Gilford Riverside Walk
Enjoy a stroll next to the River Bann in the village of Gilford. The walk is located in a small riverside park next to Gilford Community Centre, off the Stramore Road, Gilford, County Down. The walk may be extended by combining with the Gilford Highway to Health Walks – see downloads. These are mainly on road but both offer 2 short off-road sections along 2 public rights of way. Combined, (and not including Woodlands Park ) giving a walk of just over 2.92 miles.
Distance 0.2 miles
OS Map Craigavon Sheet 20
Terrain Surfaced flat trail.
Nearest Town Gilford
Route Shape Circular
Grid Reference J06456 48342
Route Type Highway to Health, Hill, Parkland & Grassland, Riverside, Urban
Please note that the trail is located on the flood plain of the River Bann and is prone to flooding following periods of extreme rainfall. Start the walk at the lower car park at Gilford Community Centre, off the Stramore Road (there is ample parking here if driving) or at the public car park next to Gilford Bridge, off Bridge Street. If starting at Bridge Street, walk through the car park, and follow the path through the small riverside park to the footbridge over the river which links with the community centre car park.
This short riverside trail, trim trail and pump track were provided by the former Banbridge District Council (now Armagh City, Banbridge & Craigavon Borough Council) officially opening in March 2015, with investment from the Down Rural Area Partnership under the NI Rural Development Programme (2007-13).
Currently, work is underway to extend the riverside trail to Woodlands Park to the north. This should be open to the public for walking and cycling in spring 2019. The project is also being supported by funding from the NI Rural Development Programme.
Add extra value to your walk by using the 8 outdoor fitness stations which are located around the circuit which include Pull-Up Bars, Triceps-Dip Bars, Sit-Up and Balance Beams.
Gilford (Magill’s Ford) dates from the middle of the 17th century when the Magill family acquired land in the area. Early maps show the village of Gilford confined to what is now Main Street. It had a tuck mill and a corn mill located in the vicinity of the present Presbyterian Church Hall. Houses were built around the crossing place or ‘ford’ and on Castle Hill which was the main road leading from Lurgan to cross the river and proceed to Loughbrickland. In the 1840s ’s Dunbar McMaster & Co. opened a large 5 storey spinning mill for flax spinning and thread production and constructed the industrial village of Dunbarton grafting it onto the existing village at Gilford. Once, one of the largest mills in Ireland, in 1870 at its peak, the mill employed up to 2000 people producing world renowned linen yarn and thread. The doors closed for the last time around 1987 – it has yet to find an alternative use.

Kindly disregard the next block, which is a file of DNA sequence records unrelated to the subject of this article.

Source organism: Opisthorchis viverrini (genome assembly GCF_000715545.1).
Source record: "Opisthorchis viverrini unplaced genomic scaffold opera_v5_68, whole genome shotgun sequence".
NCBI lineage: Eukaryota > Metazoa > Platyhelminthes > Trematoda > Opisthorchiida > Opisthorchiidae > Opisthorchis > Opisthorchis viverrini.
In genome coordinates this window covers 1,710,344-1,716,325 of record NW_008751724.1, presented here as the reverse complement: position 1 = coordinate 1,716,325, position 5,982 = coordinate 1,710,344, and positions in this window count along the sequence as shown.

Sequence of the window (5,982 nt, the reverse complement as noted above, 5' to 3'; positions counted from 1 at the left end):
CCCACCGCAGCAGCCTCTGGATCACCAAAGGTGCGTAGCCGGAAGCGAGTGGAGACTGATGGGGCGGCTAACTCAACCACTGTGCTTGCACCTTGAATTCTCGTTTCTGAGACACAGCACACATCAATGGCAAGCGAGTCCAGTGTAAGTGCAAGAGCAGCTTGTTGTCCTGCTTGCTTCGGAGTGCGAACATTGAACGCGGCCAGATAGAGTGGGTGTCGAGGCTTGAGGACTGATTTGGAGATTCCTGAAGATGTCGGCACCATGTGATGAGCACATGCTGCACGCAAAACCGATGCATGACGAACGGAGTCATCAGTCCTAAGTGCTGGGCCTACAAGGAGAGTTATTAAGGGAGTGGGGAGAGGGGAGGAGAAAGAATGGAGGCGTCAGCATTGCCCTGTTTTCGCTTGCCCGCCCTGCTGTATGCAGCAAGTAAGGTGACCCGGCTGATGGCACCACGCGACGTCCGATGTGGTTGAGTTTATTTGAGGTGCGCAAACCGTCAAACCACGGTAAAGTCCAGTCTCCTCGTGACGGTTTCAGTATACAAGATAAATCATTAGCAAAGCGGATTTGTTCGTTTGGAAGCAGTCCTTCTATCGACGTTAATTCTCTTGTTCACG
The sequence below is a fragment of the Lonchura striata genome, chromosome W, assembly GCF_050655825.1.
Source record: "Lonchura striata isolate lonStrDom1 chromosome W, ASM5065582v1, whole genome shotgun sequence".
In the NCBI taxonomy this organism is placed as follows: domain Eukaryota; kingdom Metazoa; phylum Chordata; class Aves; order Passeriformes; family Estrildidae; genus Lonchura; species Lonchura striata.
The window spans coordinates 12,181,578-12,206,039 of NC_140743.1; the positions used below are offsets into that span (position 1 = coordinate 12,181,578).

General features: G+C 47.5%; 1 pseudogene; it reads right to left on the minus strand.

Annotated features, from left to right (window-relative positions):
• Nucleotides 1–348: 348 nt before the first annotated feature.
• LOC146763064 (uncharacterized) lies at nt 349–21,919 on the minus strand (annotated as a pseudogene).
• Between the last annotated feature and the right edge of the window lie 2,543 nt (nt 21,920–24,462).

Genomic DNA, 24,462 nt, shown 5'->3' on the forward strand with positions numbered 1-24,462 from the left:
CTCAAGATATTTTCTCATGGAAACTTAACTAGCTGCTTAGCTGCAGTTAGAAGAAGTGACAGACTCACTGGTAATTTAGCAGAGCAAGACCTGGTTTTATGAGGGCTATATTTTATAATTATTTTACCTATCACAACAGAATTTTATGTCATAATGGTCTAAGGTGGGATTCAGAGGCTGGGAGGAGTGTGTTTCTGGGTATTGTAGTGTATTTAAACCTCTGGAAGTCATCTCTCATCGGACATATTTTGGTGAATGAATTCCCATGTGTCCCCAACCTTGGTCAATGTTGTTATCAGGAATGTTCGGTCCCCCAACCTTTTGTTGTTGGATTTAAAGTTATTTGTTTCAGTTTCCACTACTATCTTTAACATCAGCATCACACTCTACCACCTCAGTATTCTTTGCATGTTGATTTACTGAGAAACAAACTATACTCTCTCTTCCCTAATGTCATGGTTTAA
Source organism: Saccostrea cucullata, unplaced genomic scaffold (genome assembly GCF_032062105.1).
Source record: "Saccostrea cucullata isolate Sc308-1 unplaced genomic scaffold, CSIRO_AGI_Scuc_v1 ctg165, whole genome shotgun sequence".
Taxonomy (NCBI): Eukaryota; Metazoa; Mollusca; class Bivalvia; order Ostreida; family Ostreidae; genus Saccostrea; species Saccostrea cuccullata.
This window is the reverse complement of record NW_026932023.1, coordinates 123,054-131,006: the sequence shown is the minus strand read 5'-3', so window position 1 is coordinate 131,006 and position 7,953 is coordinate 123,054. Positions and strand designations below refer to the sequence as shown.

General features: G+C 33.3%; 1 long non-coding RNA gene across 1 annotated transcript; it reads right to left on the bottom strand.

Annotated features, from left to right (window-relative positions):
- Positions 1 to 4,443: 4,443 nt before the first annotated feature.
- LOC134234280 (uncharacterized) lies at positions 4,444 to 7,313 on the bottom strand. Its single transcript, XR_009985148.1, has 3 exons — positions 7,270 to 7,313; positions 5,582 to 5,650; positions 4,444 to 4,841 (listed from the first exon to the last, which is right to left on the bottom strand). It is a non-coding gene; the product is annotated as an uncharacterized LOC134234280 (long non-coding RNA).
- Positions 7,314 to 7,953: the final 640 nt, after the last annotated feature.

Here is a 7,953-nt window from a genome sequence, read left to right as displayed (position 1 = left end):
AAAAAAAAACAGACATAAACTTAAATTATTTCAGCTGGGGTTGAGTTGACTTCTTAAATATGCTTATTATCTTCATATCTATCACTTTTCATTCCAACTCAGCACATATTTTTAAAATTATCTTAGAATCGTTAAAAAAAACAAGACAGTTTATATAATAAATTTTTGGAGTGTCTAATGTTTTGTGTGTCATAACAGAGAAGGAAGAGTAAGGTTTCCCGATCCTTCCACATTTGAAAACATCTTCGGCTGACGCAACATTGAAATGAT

Follow the circular trail next to the Community Centre pausing at the viewing platform over the river which gives great views along the river – including to the big, red brick mill around which village life revolved for generations.
“It was the advantage of the hydro-power created from the fast flowing River Bann that prompted Dunbar McMaster & Co to choose Gilford as it yarn spinning base during the 1830’s.” (Gilford Heritage Trail). Also, the soft water of the river here, untainted by peat, was famed for ‘its bleaching power’. In addition, the Newry Canal, and later the railway, was accessible at Madden Bridge, approx. 1.3 miles to the SW from which coal supplies could be transported to the works and goods shipped out.
The wall along the opposite bank is part of the old millrace which siphoned water from river to power the machinery of the mill.
The Gilford Heritage Trail produced by the Gilford Community Forum provides a great insight into the built heritage of the village. The trail states: